Deb Kozak has been voted Nelson’s first female mayor, defeating incumbent John Dooley by a little under 300 votes.
Kozak had 1,756 votes to Dooley’s 1,475, while retired police officer Pat Severyn came third with 780.
“I’m so looking forward to the next four years working with this council. It’s going to be great,” said Kozak, to thunderous cheers from her supporters at the Legion. Her husband Pete and her son Terry stood clapping nearby, and embraced her.
Kozak told the Star the first point of business is to speak with the new council to see what they heard from constituents while campaigning.
“I think the first step that I’m going to take is to sit down with the councillors and my team, because elections are a great time of opening in the community, where we’re really engaged in the community and all of these people have been engaging with different people. I want to know what they heard with this election.”
She said Dooley chaired council for nine years and put in a “tremendous amount of work and effort”.
“He loves the community dearly. I respect the work that he did…I’m looking forward to his support for the initiatives that this new council will be taking forward.”
As for Severyn, she said he ran a great campaign, especially considering it was his first time in politics.
“I have great respect for the solid campaign that Pat ran. He worked hard every day and I was proud to get to know him a bit better.”
Kozak addressed the crowd. “I’ve had the privilege of working with so many good, good people who stand up in the community and do good. I’m looking forward to the next four years with this new council. I’ve had the best team and campaign team.”
She said she has big plans for the community.
“I’m looking forward to the next evolution of who we can be. I don’t mean that in an airy-fairy way. I think that we’ve been resting on our laurels since the ’90s.”
“I’ve talked to everyone in this room about their ideas and where we need to go as a community. Yes, there are challenges, like climate change, but we have so many things to be grateful for.”
She thanked all the “wonderful people who have stepped up and done community work. This town is so amazing for that.”
Mayor John Dooley congratulated Kozak, and said he was relieved at her win.
“I wouldn’t call it a defeat,” he told 103.5 The Juice. “I’d call it a success because Councillor Kozak is going to be mayor, and we’ve worked very closely together over the years. We’ve got a lot of planning in place. Pat Severyn had no experience and no knowledge of how the community works, so he probably would have set us back.”
An emotional Dooley said he’s looking forward to seeing the work Kozak will do, and can now focus on the recent death of his brother Frank. “The reality is I’ve had an absolutely devastating week with the loss of my brother. Right now I just want to sit and reflect on the loss,” he said.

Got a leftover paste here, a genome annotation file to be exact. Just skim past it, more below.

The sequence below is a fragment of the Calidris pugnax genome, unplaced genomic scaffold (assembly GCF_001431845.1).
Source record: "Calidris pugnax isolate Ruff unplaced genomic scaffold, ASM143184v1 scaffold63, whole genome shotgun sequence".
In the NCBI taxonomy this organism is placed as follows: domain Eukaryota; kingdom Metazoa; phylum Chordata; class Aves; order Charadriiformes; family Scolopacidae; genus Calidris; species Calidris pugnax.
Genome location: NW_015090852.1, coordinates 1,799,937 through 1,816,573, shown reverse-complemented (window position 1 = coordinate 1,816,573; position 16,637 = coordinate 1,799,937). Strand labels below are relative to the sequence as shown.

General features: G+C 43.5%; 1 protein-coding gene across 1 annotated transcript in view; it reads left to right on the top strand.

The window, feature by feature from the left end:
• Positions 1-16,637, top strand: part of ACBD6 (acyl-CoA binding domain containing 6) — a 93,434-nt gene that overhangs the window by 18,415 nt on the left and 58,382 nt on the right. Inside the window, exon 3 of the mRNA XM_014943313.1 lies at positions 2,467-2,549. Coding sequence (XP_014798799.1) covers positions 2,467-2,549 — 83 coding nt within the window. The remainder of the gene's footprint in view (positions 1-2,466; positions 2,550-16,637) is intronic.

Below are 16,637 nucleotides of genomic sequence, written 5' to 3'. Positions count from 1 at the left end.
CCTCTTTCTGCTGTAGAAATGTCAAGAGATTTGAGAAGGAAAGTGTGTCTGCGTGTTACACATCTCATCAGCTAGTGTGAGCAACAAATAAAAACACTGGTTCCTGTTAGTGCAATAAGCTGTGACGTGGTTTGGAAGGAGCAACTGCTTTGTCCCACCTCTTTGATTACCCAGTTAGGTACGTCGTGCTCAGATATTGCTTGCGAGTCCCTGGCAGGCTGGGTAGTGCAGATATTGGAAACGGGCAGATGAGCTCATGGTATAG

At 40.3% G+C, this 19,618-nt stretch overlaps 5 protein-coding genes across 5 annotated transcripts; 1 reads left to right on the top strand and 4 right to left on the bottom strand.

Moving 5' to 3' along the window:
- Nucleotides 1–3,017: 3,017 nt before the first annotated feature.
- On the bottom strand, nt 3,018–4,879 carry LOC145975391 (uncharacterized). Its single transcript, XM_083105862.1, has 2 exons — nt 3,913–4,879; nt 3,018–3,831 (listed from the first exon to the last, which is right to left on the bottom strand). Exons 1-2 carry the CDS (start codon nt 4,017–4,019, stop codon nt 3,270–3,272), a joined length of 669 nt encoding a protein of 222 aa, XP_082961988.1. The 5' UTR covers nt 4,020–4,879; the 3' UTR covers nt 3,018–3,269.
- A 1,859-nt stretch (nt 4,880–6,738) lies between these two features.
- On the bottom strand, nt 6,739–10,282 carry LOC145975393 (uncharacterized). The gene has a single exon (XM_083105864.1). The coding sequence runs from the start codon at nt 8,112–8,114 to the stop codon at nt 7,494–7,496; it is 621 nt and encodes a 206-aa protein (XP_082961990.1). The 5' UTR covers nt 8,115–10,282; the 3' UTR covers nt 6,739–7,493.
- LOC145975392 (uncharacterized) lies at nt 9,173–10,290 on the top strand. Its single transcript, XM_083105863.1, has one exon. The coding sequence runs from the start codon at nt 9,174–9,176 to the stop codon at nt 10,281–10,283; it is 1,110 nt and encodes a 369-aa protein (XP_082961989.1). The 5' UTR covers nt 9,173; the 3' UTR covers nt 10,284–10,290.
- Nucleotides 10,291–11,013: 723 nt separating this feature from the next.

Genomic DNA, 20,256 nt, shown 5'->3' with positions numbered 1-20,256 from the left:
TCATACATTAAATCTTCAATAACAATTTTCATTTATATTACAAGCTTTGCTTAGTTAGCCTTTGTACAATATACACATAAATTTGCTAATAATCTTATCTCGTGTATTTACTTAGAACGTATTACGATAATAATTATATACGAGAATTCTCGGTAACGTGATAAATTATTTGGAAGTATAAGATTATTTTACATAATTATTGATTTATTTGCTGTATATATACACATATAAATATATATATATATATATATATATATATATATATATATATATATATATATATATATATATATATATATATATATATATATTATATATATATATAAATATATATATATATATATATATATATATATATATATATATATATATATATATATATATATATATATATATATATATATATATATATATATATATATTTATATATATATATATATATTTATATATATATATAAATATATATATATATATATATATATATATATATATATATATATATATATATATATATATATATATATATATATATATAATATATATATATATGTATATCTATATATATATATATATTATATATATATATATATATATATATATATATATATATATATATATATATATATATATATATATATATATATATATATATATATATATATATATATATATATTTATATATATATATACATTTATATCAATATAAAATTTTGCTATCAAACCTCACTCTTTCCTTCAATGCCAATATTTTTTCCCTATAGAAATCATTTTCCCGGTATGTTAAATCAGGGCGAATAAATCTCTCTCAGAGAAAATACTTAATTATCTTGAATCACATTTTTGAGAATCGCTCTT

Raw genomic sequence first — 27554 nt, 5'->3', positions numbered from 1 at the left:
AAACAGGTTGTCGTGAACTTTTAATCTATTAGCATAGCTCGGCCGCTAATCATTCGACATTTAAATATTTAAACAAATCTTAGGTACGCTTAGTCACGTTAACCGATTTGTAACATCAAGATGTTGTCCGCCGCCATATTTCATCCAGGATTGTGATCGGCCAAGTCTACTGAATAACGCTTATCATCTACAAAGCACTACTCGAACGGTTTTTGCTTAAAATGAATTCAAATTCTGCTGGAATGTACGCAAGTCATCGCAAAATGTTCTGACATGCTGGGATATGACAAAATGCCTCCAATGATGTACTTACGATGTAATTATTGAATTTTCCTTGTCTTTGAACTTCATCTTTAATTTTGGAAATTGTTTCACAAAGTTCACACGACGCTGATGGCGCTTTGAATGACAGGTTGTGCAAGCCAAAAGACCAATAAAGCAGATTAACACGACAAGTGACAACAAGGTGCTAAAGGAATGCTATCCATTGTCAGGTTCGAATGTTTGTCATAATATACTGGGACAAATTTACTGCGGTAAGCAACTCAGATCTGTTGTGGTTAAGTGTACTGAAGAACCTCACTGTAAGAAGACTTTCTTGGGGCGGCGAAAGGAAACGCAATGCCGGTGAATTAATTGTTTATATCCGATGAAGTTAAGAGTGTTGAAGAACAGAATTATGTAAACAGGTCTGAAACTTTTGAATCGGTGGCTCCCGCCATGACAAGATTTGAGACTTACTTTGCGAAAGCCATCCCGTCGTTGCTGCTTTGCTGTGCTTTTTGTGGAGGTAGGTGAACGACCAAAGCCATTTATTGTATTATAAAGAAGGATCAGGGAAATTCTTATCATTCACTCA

Severyn said he’s fine with the election results, even though he had the fewest votes in the race for mayor. In the immediate future he plans to catch up on some sleep and visit some of his grandchildren in Whiterock.
After that, “I’m not going to say I don’t have any plans. I’ve been contacted by some people who suggested things to me from a riding that is interesting, I’ll see how it goes.”
“I didn’t realize I was capable of being a politician. I’m not a politician. I give answers to people, I look people in the eye, I tell the truth. It’s the way I work.”
Severyn said he doesn’t regret running for council rather than mayor.
“Not for a second,” he said. “I don’t know if I could be that guy who could be on council the way operations are going. Now there’s a fresh mayor, she’s been on council, she has something to say and we have a whole bunch of new councillors. This city is going to be invigorated.
“It’s a tough time for coming ahead. This won’t be an easy slug for the next four or five years. And we have to be patient with these people because they’ve got to learn, and they are good people from top to bottom and they are going to do a heck of a job.”
Kozak was first elected in 2005 and was re-elected in 2008 and 2011. She will become the first woman to serve as mayor since the city incorporated in 1897.
The council will be Anna Purcell, who topped the polls with 2,424 votes, followed by Michael Dailly with 2,167, incumbent Robin Cherbo with 2,015, incumbent Bob Adams with 1,973, newcomer Valerie Warmington with 1,853, and former councillor Janice Morrison with 1,797.
Among the unsuccessful candidates, Justin Pelant had 1,687; John Paolozzi 1,501; Jason Peil 1,203; Brian Shields 798, Jeff Shecter 454, and Charles Jeanes 421.
Turnout was 50.7 per cent; 4,011 people cast ballots for mayor this year compared to 2,376 in 2011.